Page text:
*Prioritises renewables for rapid rural electrification
Nigeria has said it will grant some kind of entry-level subsidy to ease the initial troubles of companies willing to invest in its rural electrification program.
It explained in a document – the Rural Electrification Strategy Implementation Plan (RESIP), which outlined the strategy the government would adopt to provide electricity to rural folks, that the subsidy would come from a funding pool – Rural Electrification Fund (REF) expected to be sequestered to support rural electrification.
“Based on the low rate of electrification in Nigeria, it is clear that the rural electrification targets will not be met if the matter is left to the market alone. While there is obvious interest in rural electricity service and, presumably, some willingness to pay, albeit at an undetermined level, a number of barriers have stood in the way of those who would provide such services.
“Subsidies towards the initial capital costs associated with establishing rural electrification schemes will be granted in order to lower the economic barriers to entry. These will be offered by the REF as capital grants based on an allocation method that is transparent and competitive,” said the document developed by the Rural Electrification Agency (REA).
Unambiguous management process
Considering past negative conversations on subsidy administration in Nigeria, and how it had been corruptly applied, the document explained there would be a clear process for administering the fund once in operation.
It suggested that undue preferential treatment in applying the fund would perhaps give way for best practice and economic sense.
According to it: “Developers will select their projects and then apply to the REF. The REF would support those that offer the best value and score most strongly against the other REF selection criteria, as required by the EPSRA 2005.
“All legal persons, corporate or otherwise with mandate to execute rural electrification activities will be allowed to compete for REF without discrimination. Subsidies for rural electrification, in this case, will also be used as tools for social justice.”
“To make the Rural Electrification Fund work well, the key features shall be: clear policy guidelines within which the Fund must operate, particularly the criteria for selecting between applications; transparent procedures for the operation of the fund and its bidding process; and proper accountability of the Fund e.g., independent audit, proper monitoring and reporting procedures,” it further stated.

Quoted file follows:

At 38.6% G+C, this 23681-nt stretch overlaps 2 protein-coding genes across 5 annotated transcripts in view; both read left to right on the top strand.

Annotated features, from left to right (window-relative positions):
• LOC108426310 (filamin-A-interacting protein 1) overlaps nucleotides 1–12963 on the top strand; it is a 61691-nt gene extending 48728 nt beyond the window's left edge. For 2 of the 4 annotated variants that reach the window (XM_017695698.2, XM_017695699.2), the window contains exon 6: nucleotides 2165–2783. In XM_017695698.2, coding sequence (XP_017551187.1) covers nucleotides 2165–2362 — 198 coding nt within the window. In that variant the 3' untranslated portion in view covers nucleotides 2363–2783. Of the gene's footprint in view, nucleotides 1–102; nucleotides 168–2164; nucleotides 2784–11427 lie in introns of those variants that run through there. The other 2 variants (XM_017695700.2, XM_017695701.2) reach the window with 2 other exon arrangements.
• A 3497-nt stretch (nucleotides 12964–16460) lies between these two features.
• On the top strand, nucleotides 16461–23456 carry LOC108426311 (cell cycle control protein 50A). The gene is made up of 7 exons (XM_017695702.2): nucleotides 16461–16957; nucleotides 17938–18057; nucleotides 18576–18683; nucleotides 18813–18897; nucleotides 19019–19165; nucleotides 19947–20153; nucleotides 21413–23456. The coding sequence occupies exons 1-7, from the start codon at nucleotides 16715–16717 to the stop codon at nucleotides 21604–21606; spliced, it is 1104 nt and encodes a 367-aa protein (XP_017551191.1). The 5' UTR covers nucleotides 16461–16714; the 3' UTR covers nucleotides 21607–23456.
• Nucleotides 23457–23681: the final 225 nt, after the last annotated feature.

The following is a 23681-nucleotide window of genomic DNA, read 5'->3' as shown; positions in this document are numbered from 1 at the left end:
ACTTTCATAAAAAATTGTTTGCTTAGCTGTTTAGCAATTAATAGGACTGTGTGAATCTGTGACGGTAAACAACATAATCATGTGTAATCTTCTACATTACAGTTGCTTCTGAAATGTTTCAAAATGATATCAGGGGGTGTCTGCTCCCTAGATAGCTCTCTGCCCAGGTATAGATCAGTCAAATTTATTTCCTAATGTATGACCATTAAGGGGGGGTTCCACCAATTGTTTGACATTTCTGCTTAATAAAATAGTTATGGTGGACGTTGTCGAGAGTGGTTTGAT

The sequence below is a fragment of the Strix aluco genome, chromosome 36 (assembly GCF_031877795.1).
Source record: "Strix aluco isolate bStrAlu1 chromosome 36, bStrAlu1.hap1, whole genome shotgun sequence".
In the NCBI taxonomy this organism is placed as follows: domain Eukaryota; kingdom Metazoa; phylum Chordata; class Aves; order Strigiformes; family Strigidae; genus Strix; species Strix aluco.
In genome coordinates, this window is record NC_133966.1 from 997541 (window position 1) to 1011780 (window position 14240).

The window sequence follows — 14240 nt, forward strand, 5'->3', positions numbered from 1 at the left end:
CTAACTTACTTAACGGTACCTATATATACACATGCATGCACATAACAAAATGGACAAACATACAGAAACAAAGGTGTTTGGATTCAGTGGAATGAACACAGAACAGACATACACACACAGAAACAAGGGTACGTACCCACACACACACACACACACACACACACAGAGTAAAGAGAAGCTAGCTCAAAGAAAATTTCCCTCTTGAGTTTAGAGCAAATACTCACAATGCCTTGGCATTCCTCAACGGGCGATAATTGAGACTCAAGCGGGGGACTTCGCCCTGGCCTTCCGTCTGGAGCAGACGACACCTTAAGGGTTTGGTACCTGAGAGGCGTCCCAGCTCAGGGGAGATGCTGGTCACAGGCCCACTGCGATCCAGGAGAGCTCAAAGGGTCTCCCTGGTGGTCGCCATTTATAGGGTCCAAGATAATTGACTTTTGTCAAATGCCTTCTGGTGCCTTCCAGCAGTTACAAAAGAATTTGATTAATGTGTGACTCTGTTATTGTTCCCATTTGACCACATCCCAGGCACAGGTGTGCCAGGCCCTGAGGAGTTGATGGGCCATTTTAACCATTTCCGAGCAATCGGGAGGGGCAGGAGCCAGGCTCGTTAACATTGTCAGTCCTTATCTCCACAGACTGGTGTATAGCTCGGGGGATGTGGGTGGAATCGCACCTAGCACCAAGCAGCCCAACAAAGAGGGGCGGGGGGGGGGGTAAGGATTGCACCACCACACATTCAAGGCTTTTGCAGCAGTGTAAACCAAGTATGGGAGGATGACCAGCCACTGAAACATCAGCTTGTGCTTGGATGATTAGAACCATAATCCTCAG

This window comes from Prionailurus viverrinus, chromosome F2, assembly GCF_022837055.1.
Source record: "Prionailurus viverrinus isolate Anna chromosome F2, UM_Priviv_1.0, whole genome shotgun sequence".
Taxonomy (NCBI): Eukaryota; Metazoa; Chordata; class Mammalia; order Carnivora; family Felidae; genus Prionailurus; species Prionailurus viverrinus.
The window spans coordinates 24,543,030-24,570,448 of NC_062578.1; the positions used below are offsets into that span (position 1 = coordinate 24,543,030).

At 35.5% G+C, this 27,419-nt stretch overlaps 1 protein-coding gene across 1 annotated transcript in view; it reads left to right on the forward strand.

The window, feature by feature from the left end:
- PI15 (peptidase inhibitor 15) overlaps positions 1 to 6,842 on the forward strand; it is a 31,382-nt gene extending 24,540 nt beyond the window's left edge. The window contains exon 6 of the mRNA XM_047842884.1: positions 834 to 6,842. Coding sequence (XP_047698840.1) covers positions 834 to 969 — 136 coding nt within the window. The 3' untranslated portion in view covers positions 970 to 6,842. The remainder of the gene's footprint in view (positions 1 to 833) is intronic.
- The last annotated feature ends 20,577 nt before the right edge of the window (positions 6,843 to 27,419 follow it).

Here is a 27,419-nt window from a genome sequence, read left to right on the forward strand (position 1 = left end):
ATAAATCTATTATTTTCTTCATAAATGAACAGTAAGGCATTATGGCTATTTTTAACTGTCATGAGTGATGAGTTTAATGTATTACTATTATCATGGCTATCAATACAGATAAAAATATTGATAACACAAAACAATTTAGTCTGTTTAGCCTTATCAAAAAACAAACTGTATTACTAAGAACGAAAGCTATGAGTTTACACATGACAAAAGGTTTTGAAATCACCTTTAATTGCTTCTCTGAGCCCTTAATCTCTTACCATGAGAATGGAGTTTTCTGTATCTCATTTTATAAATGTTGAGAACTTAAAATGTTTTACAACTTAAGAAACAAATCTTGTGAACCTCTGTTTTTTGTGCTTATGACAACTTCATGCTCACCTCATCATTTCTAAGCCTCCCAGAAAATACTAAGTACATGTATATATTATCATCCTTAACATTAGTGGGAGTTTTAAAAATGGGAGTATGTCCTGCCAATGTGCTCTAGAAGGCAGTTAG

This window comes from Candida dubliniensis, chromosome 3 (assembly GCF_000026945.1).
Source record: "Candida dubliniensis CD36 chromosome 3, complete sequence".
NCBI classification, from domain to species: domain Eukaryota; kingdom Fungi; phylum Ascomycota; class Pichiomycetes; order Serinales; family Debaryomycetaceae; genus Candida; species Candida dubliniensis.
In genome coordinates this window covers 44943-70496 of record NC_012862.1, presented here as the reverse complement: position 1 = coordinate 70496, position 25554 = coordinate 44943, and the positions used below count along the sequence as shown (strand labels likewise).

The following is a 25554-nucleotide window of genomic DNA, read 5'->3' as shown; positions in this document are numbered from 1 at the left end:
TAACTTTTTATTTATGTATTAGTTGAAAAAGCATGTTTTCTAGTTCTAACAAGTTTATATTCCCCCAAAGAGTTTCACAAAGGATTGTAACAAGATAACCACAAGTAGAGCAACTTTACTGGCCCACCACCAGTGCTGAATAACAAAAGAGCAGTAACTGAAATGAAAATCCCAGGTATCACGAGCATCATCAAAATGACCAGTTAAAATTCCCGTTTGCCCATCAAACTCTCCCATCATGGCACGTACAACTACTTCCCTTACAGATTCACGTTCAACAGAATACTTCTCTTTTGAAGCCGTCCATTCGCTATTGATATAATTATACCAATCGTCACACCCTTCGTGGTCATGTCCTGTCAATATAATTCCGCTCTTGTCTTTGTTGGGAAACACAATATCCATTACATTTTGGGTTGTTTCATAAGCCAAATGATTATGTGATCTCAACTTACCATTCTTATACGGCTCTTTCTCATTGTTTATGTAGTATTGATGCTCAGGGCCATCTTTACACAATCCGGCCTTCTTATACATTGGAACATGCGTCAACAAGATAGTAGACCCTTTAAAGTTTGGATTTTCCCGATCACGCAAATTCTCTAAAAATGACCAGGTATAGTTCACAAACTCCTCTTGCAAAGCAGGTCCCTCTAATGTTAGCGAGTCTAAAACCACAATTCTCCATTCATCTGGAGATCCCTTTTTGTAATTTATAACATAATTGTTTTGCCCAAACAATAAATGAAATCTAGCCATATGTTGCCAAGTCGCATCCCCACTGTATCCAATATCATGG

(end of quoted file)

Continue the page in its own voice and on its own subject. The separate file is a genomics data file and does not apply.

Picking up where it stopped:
Justification for entry-level subsidy
Clarifying its reasons for initiating such entry-level subsidy, the document noted that the government was concerned about the electricity supply gap between rural and urban Nigerians, hence, a means to quicken a bridge in the gap.
It said as much as 70 million rural folks are without electricity in the country, adding that an entry-level subsidy for power production should be able to spur investments in rural electrification.
“The FGN has identified alleviating poverty and addressing the needs of rural populations as a matter of equity. Currently, rural Nigerians do not enjoy, to the same extent, the infrastructure services available to urban residents of Nigeria. Thus, improving access to electricity services in rural Nigeria, through initial capital subsidies to RE schemes, is also intended as a means to improve the quality of rural life and stem the tide of rural-to-urban migration,” the document added.
It explained: “This rural electrification strategy while striving to achieve federal government goals, shall: promote a full menu of rural electrification options – grid and off-grid (mini-grid and stand-alone) from thermal and renewable; ensure close co-ordination of rural electrification expansion with economic development objectives; encourage states, local communities and businesses to develop and contribute financially to rural electrification, and; facilitate the entry of new market participants and continued development of local rural electrification ventures whose activities may include the production, installation, operation, maintenance, and distribution/sales of equipment, systems, and services related to power supply in rural areas.”
According to it: “Through the REF, the FGN will provide grants towards the initial capital costs of qualified rural electrification schemes. Such subsidies will be offered to rural electricity projects that promote the objectives of the FGN’s approach to rural electrification. Funding will be provided to selected projects upon completion of certain requirements in accordance with international best practice.”
It further noted that: “The process for selecting and awarding projects to receive funding will be designed to maximize transparency, efficiency, competition, and sustainability in the funding process and within the projects themselves. The subsidy grants will be applied to the initial start-up costs of rural electrification schemes, which have been a known barrier to entry.
“By subsidizing the cost of establishing rural electrification scheme, the FGN will encourage participation by a broader range of potential service providers, including community-based organizations, private sector entities, NGOs, and others, who may have been excluded in the past due to high start-up costs. By providing such support, the FGN is also hoping to mobilize matching financial contributions to rural electrification scheme.”